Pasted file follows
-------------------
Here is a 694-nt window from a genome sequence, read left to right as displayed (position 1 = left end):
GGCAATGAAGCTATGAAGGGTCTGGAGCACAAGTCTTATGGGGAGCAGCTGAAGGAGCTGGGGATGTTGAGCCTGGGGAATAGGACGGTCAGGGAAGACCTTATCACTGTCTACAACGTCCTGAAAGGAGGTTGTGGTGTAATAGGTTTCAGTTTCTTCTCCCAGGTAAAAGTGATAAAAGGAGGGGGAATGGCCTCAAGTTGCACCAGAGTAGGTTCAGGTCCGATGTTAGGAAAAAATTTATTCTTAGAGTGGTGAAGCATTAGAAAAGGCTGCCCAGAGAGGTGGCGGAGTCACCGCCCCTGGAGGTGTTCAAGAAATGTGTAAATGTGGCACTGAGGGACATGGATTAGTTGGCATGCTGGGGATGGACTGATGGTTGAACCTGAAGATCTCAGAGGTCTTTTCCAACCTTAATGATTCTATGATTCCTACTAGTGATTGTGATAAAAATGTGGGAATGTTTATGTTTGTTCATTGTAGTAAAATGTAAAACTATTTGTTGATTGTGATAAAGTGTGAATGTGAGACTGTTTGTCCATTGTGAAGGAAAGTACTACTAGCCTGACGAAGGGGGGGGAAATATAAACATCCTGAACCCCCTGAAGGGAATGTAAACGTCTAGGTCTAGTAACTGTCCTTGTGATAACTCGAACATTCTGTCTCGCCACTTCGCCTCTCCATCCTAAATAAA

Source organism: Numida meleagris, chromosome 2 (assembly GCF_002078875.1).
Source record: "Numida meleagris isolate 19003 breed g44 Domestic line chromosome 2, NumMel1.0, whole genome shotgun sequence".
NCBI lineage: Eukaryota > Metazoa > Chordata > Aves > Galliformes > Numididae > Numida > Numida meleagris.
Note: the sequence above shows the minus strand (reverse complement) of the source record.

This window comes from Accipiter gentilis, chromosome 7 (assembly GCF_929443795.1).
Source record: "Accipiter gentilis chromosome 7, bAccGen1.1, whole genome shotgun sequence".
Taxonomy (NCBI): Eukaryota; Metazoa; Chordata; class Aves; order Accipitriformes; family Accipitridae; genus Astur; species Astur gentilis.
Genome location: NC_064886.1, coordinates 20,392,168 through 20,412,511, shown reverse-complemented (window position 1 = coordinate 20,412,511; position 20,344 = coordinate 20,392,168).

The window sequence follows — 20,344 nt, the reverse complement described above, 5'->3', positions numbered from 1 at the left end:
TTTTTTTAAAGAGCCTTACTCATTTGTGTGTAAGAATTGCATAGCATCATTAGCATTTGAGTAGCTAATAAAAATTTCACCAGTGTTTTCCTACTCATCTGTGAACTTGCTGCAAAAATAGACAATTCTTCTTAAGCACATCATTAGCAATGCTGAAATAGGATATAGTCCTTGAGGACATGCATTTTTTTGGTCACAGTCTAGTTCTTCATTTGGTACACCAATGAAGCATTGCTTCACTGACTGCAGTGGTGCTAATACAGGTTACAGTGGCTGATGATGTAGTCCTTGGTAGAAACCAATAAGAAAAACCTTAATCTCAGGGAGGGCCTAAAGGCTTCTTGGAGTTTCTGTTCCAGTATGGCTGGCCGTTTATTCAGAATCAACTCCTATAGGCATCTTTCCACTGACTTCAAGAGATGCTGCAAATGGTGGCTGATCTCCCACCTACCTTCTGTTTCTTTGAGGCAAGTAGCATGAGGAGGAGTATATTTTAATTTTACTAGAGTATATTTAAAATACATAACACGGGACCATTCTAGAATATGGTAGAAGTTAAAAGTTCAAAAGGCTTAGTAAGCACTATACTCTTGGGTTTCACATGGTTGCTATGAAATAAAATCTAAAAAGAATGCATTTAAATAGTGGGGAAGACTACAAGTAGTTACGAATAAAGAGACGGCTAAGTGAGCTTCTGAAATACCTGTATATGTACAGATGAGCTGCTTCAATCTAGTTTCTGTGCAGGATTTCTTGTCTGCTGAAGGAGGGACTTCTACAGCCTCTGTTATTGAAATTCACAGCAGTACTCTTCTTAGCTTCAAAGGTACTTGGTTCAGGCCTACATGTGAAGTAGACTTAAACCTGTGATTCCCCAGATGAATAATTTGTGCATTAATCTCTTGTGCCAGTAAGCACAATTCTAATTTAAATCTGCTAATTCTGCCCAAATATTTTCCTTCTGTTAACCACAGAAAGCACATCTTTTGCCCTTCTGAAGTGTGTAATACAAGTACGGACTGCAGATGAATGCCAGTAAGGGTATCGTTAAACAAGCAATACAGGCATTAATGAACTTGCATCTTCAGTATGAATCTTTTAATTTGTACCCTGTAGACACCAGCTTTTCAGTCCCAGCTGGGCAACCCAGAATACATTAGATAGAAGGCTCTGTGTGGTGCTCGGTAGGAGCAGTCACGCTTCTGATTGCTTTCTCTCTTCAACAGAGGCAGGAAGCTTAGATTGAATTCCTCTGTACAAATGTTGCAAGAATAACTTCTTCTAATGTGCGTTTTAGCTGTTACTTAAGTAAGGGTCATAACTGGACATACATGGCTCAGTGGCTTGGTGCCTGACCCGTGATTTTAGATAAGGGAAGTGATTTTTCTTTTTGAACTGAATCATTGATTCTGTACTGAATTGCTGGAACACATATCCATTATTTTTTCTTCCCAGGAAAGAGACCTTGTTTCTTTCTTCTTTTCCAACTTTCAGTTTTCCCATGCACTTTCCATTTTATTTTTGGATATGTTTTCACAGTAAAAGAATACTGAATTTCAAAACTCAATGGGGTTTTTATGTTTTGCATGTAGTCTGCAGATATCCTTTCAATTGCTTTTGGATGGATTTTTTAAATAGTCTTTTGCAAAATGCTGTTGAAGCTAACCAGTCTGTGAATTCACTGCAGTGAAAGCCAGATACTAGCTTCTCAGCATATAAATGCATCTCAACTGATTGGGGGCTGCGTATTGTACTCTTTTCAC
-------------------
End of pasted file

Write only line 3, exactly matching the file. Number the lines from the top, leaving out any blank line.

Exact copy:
Source organism: Numida meleagris, chromosome 2 (assembly GCF_002078875.1).